Keys to Student Success: Is Short Session II a Good Option for You?

Online institutions of higher education tend to offer multiple class formats in order to fit the needs of their non-traditional student base. Some schools may require you to choose one format over the other, while others allow you to mix long and shorter classes at once.

eCore courses are offered in Full Session formats, consisting of 16 weeks of instruction, as well as two 8 week Short Sessions in both the Fall and Spring Semesters. eCore students are able to register for any combination of Full Session, Short Session I, and Short Session II courses. While mixing class schedules can be convenient, it can also be a recipe for disaster if you’re not prepared.  Unprepared students who register for Short Session II courses have a significantly higher chance of getting behind and performing poorly in the course.

Here are 5 signs that an eCore Short Session II course may NOT be for you.

1. You have never taken an accelerated course before.
Accelerated classes are just that – accelerated. With just eight weeks of instruction, it can seem like it’s time for your midterm just a few weeks after the start of class. With less time in the session, it can be very easy to get behind and even harder to catch up if you do. The stresses of starting an accelerated course in the middle of the semester can make it difficult for some students to maintain the pace required to be successful in a Short Session course. If you have never taken an accelerated course before, it is a good idea to “get your feet wet” with a Short Session I course, which starts at the same time as regular Full Session courses.
2. You have never taken an online course before.
Some students jump right into online learning with ease, while others take more time to become familiar with their new environment. You know yourself and your comfort level with technology. If you are completely new to online learning and think you may need more time to get the hang of it, a full session course may be a better option for you, as there is more time within the term to familiarize yourself with your new virtual classroom.

3.   You have scheduled your classes for mostly Full Session or semester-long courses.
Students who perform best in Short Session II courses are on a schedule where they take ONLY Short Session courses. These students are already in the mindset of accelerated classes, and have completed their Short Session I courses prior to starting their Short Session II courses. If you are taking mostly Full Session courses, it can be hard to add an additional class in the middle of the semester when that “beginning of class” energy may have subsided.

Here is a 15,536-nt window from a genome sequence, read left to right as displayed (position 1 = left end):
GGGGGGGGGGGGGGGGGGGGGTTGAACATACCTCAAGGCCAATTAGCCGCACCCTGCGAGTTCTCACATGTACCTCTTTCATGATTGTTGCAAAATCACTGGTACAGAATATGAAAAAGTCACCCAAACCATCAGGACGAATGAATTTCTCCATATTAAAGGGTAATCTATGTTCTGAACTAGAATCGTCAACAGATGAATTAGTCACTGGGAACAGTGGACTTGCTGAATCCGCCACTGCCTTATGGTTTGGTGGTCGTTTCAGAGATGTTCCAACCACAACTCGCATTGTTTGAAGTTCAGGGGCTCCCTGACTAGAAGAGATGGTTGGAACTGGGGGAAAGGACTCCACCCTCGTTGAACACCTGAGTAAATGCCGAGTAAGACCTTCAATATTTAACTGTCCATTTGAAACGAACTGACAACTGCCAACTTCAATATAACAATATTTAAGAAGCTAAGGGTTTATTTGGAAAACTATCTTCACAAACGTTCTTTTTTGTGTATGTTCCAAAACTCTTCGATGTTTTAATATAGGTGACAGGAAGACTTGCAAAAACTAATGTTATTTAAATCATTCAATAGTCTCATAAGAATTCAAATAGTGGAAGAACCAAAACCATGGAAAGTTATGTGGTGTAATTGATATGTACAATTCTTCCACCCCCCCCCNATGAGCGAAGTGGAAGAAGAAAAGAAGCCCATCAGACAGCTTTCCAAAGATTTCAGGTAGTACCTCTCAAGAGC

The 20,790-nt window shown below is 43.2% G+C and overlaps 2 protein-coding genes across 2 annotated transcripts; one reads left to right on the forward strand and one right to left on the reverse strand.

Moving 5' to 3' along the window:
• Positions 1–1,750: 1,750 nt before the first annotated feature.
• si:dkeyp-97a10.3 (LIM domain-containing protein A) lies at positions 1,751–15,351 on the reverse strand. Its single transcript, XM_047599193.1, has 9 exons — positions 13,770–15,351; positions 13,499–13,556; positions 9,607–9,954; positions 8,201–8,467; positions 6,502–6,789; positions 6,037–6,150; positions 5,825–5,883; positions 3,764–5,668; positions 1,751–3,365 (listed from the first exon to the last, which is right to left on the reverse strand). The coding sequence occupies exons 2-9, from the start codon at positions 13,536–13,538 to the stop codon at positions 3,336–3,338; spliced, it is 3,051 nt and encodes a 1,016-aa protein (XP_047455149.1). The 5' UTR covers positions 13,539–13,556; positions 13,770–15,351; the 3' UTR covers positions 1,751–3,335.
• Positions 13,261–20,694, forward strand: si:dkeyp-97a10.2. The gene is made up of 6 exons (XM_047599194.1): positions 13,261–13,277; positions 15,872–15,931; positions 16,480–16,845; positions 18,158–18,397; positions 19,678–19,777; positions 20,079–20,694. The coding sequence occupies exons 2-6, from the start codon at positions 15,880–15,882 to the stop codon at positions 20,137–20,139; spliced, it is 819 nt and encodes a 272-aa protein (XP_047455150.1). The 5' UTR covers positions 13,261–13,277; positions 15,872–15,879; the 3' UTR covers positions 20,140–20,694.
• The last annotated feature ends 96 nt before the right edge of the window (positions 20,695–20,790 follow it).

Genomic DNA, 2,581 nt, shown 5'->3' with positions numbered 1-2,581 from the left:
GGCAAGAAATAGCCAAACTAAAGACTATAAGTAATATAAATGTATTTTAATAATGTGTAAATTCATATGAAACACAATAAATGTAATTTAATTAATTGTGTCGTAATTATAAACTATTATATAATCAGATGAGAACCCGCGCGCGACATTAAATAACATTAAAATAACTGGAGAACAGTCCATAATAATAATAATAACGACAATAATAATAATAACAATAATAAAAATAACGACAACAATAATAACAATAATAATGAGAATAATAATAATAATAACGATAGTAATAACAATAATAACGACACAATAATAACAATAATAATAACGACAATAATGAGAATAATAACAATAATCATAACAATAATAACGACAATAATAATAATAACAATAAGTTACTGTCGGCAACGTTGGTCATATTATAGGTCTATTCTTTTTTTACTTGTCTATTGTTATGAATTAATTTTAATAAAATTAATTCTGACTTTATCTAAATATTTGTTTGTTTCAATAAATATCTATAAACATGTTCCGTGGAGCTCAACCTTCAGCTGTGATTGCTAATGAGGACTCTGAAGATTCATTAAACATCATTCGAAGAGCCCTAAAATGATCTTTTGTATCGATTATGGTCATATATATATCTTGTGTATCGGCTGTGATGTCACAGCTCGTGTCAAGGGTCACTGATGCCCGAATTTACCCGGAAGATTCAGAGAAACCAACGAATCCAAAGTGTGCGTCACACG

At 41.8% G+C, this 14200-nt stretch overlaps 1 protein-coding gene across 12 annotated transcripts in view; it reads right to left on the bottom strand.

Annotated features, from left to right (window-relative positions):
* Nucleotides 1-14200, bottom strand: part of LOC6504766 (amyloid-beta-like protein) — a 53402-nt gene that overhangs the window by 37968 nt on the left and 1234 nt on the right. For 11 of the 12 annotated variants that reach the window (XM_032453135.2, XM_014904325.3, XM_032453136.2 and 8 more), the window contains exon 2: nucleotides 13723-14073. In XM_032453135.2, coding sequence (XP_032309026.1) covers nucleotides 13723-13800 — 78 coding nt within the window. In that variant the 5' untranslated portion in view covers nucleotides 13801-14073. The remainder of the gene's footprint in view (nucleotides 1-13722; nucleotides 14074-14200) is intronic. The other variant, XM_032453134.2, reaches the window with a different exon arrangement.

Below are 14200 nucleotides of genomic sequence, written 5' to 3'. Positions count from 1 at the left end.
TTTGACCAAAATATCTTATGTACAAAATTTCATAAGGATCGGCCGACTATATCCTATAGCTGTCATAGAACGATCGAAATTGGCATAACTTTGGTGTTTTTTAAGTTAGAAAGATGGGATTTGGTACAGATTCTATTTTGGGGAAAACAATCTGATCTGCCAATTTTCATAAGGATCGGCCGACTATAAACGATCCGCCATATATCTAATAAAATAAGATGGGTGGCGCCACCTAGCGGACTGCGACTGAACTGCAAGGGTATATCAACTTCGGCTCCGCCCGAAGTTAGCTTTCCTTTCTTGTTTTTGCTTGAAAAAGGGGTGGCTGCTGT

4.   You are attempting to add the class “last minute” in the middle of the regular semester.
You may find yourself at the beginning of the semester, and the class you need is already full. In that case, you may have no other option than to register for the course in Short Session II. In this scenario, you have registered for the class at the beginning of the semester and have a whole 8 weeks to make sure you are prepared for the start of class, which is great. However, if you are considering adding a Short Session II course during the short registration window that opens up in the middle of the semester, consider the time you’ll need to get prepared for the course which includes acquiring any necessary textbooks and materials. Remember, it’s easy to get behind in accelerated courses, so if you’re not able to start the class prepared it may be best to wait and take the class at a later time.

5.   You do not have strong time management skills.
This is true for any online course, but especially for those on an accelerated schedule. Taking a class online means you do not have a “time” to be in class. To stay on track, it is important that you manage your time well, and assign specific blocks of your day to work on assignments for the class. Failing to do so may leave you in a situation where you are several weeks into the class and struggling to make up coursework before the midterm. You know yourself – if you’re not good with time management but need an online class to fit your schedule, then a Full Session course is your best bet. The full 16 week schedule gives you much more time to “catch up” if you happen to get off schedule and fall behind.

Despite your best efforts to plan ahead, there are some instances when a student finds him or herself with no other option but to add a Short Session II course, sometimes at the last minute. In that case, there are things you can do to improve your chances of success in the course. Be sure to get your book (if one is required) before class begins. You can also login before the first day of class to access the eCore Connection, a tutorial class where you can practice making discussion postings and familiarize yourself with the virtual “classroom”. You should login to the course on the first day of class, pay special attention to due dates in the course, and make a plan to stay on schedule. A little bit of pre-planning at the beginning of the course can go a long way to helping you get to that “A”!
For questions about registering for eCore courses at your institution, please visit the eCore Institutions page to contact the eCore liaison at your school. Your academic advisor is also a great resource for questions about what classes are right for you.


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